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Why everyone benefits when women take supervisory board positions

I recently spoke with two fantastic Supervisory Board Members – Ann-Kristin Achleitner and Manuela Rousseau – to ask them if there’s a recipe for becoming a Supervisory Board member– and how accessible a career at this level is to today’s women.

Both Ann-Kristin Achleitner and Manuela Rousseau have held high-level supervisory board positions for over 10 years; Ann-Kristin is a distinguished board member of various organisations such as Linde, MunichRe, Lazard, and of Investcorp's International Advisory Board. She has also served on other boards such as Metro, Deutsche Börse and Engie. Ann-Kristin holds the esteemed position of Distinguished Affiliated Professor at Technische Universität München, combining academic excellence with practical expertise.

Manuela meanwhile joined the Supervisory Board of Beiersdorf in 1999 and has co-chaired it since 2019.

What was so great about speaking to them both together was that between them they cover two different supervisory board-member perspectives, representing both employees (Manuela) and shareholders (Ann-Kristin).

This conversation was not recorded, but they allowed me to share a few takeaways:

Both highly recommend the experience of taking on a Supervisory Board position – it really expands your horizon, both in terms of your own career, and in terms of understanding your organisation.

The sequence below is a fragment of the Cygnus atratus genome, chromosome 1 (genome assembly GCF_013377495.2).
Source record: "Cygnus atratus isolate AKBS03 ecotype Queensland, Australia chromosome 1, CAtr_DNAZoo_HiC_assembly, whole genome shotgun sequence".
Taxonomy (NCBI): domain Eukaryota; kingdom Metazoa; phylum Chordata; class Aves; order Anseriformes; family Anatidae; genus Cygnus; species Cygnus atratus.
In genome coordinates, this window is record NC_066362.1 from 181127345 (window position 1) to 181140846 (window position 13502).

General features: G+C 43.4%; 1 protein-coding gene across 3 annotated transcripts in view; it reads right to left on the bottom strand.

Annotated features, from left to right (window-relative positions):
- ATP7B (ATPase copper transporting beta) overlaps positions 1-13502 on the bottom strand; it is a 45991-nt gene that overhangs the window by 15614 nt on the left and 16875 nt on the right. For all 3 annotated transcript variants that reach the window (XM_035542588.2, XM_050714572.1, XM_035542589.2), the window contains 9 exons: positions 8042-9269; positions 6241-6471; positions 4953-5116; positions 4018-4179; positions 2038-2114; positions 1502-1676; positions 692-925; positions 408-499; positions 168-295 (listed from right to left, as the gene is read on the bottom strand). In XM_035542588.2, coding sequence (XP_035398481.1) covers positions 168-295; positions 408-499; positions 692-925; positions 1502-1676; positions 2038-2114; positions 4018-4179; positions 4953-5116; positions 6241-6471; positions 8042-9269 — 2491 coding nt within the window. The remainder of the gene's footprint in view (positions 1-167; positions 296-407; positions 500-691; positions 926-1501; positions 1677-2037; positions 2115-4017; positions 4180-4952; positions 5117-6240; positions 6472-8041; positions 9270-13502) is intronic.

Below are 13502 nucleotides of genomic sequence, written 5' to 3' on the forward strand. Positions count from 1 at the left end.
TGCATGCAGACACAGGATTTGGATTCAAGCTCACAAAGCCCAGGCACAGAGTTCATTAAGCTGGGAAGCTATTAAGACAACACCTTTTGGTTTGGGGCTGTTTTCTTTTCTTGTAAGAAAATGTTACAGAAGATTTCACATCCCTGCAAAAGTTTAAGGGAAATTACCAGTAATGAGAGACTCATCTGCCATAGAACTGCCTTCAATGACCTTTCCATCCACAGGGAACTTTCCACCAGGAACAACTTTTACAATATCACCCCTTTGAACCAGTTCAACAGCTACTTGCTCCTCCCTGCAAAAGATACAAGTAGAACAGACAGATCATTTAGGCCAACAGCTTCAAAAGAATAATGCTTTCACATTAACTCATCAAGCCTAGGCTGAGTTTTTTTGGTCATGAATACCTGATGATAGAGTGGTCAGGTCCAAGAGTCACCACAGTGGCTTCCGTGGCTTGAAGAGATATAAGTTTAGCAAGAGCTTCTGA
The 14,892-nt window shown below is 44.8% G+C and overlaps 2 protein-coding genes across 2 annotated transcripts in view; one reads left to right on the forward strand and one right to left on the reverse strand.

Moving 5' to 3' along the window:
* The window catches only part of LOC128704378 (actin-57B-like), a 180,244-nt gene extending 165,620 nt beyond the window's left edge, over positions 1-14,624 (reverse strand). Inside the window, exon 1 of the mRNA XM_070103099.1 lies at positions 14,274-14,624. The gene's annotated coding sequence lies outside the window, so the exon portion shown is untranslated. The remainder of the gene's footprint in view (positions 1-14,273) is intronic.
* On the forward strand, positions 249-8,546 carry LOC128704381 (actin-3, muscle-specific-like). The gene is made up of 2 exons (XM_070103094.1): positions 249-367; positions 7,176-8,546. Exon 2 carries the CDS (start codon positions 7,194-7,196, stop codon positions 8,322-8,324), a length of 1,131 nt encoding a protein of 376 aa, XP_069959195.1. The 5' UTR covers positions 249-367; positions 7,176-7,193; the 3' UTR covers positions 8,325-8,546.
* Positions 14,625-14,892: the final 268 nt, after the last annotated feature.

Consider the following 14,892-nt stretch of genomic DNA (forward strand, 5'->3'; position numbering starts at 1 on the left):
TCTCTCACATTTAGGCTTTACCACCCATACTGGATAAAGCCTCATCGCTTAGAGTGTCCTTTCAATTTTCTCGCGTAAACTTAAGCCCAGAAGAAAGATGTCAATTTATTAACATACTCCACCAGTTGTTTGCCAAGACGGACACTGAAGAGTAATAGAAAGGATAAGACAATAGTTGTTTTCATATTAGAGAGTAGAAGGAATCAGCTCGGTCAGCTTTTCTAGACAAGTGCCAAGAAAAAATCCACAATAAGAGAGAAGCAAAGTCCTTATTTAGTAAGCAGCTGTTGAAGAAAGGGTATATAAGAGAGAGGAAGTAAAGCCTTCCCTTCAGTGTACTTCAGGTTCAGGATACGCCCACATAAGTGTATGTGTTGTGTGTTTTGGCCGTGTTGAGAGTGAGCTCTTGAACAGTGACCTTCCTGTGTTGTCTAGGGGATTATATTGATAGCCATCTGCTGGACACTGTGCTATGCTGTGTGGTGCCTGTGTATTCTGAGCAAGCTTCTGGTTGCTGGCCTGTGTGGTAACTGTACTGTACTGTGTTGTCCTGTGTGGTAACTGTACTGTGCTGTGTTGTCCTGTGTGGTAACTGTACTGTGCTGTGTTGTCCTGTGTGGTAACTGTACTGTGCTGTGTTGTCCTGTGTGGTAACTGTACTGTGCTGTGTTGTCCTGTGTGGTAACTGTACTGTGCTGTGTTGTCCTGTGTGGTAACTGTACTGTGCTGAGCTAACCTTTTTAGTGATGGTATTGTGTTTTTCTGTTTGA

Also – while you clearly need to have the requisite qualifications, your experience in different fields is your most important asset – there are limits to how much you can prepare for a role like this through further education or reading.

Having women take these positions has a far-reaching impact. On the one hand it means more inclusion within the Supervisory Board; on the other it has a diversity impact on the whole company.

We talked about which policies can really make a difference; how important it is that men who go on parental leave are not penalised for it; and how individual board members can bring about change by setting up diversity & inclusion initiatives in their companies, like Manuela Rousseau did for Beiersdorf – they have set themselves a 50-50 gender parity goal at all Leadership management levels below the board, and have rolled out the MyCollective programme for parental leavers across the whole company globally. Manuela also pointed out that men have more opportunities now to define male success too, which is good for everyone: men and women.

Thank you both for the new perspectives and inspiration ❤️

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